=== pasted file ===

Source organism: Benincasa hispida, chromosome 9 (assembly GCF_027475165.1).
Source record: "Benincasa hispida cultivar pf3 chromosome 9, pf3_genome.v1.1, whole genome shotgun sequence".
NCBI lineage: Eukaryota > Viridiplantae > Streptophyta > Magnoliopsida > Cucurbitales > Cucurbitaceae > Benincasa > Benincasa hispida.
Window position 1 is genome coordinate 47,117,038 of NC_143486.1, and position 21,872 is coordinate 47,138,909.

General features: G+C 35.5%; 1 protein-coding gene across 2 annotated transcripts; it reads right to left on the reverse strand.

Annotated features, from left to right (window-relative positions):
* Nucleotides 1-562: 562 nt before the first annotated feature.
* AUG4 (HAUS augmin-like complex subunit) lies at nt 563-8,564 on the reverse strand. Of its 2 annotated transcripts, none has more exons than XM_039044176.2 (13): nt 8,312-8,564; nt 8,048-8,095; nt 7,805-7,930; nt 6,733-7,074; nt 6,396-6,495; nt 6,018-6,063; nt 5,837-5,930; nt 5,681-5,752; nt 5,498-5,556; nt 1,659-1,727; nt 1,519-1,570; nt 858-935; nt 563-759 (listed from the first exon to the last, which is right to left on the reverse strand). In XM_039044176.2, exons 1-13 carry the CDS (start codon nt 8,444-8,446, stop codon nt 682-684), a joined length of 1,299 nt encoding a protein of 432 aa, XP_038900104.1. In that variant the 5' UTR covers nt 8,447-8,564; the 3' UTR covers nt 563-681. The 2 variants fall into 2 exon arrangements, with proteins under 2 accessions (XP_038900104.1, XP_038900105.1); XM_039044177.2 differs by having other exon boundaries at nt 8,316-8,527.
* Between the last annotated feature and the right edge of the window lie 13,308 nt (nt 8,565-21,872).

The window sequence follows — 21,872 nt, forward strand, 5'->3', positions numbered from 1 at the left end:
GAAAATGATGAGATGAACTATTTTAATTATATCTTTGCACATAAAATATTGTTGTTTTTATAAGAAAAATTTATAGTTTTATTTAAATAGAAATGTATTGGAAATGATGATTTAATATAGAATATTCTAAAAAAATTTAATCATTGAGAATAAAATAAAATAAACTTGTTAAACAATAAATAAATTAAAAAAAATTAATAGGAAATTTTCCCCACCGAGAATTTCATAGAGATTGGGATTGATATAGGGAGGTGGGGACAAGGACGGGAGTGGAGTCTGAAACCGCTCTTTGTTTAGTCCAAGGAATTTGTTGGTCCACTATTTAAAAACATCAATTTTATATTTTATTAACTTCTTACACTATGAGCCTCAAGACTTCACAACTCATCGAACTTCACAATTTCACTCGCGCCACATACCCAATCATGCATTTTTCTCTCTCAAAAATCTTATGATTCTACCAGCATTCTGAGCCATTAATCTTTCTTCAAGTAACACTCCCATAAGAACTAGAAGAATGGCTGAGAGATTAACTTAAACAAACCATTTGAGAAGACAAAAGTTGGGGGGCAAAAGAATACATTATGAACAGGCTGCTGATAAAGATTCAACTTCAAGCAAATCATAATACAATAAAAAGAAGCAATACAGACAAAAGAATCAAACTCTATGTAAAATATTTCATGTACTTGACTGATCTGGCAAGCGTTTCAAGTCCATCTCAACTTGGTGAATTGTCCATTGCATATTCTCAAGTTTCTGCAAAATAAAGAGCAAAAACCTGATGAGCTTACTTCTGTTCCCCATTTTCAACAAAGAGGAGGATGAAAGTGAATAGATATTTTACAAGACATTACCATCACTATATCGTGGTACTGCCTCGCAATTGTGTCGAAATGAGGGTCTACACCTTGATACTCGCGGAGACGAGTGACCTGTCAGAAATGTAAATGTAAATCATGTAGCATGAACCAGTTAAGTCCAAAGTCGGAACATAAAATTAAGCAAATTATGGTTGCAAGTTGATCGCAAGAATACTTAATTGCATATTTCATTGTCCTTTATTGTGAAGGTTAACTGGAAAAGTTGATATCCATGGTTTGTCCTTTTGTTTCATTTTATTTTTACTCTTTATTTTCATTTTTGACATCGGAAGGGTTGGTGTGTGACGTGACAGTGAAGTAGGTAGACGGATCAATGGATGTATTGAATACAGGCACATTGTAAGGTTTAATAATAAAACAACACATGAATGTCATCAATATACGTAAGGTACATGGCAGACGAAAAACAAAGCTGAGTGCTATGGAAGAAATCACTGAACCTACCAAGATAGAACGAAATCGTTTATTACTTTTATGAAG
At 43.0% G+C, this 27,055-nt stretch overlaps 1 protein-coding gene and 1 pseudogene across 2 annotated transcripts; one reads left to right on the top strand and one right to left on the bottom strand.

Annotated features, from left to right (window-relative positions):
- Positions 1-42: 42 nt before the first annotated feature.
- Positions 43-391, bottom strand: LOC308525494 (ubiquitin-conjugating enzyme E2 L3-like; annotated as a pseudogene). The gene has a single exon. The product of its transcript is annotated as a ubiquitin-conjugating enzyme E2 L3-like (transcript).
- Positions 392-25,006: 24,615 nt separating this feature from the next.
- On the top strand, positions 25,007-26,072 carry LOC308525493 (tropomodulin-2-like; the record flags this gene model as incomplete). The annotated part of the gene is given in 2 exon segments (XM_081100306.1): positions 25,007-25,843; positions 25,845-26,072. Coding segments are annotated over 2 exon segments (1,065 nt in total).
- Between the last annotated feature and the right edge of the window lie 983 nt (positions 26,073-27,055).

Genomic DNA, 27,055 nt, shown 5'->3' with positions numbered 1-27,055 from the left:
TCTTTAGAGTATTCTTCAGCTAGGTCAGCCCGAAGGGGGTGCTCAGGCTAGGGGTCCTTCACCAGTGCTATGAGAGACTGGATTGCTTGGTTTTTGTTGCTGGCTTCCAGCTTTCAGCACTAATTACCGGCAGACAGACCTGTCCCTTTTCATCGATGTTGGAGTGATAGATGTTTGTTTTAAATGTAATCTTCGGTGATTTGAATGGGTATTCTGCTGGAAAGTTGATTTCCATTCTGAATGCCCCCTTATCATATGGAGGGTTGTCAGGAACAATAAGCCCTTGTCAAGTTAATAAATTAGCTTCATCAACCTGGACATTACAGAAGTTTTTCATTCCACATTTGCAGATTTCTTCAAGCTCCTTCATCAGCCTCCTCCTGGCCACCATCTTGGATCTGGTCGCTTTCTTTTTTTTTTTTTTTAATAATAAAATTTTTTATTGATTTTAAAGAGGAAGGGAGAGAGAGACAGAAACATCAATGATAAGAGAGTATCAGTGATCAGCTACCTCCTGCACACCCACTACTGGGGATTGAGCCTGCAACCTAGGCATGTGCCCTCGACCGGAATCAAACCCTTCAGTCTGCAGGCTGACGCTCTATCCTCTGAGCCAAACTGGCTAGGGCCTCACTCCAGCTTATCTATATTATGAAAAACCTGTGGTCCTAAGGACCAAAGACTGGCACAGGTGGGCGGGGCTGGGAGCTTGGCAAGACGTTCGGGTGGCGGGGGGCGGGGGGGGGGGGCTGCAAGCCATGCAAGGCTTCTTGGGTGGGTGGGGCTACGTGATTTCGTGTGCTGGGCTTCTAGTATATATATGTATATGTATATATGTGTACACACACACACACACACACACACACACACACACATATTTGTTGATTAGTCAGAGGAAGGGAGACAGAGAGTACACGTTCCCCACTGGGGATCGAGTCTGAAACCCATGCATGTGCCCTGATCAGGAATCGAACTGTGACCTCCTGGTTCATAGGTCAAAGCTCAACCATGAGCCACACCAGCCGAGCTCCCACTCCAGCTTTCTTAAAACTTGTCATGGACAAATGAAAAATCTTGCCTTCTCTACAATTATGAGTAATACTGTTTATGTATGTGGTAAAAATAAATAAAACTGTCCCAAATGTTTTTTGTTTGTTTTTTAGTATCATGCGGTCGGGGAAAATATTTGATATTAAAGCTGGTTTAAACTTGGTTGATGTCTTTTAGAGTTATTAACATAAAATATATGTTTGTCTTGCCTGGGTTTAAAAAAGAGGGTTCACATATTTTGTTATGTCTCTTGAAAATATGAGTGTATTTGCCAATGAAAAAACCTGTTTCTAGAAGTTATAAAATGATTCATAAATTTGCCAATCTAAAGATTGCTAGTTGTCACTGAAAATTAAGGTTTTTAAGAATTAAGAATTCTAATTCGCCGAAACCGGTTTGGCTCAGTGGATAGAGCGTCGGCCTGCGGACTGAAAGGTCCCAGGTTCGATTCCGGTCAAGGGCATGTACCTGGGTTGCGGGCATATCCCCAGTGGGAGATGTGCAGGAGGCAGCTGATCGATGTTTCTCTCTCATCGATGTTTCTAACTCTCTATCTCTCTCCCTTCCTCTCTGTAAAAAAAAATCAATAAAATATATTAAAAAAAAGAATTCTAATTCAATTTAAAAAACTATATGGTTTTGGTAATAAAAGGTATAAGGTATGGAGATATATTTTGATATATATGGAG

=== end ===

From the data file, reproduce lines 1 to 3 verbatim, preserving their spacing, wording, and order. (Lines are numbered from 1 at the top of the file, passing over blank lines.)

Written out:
Source organism: Benincasa hispida, chromosome 9 (assembly GCF_027475165.1).
Source record: "Benincasa hispida cultivar pf3 chromosome 9, pf3_genome.v1.1, whole genome shotgun sequence".
NCBI lineage: Eukaryota > Viridiplantae > Streptophyta > Magnoliopsida > Cucurbitales > Cucurbitaceae > Benincasa > Benincasa hispida.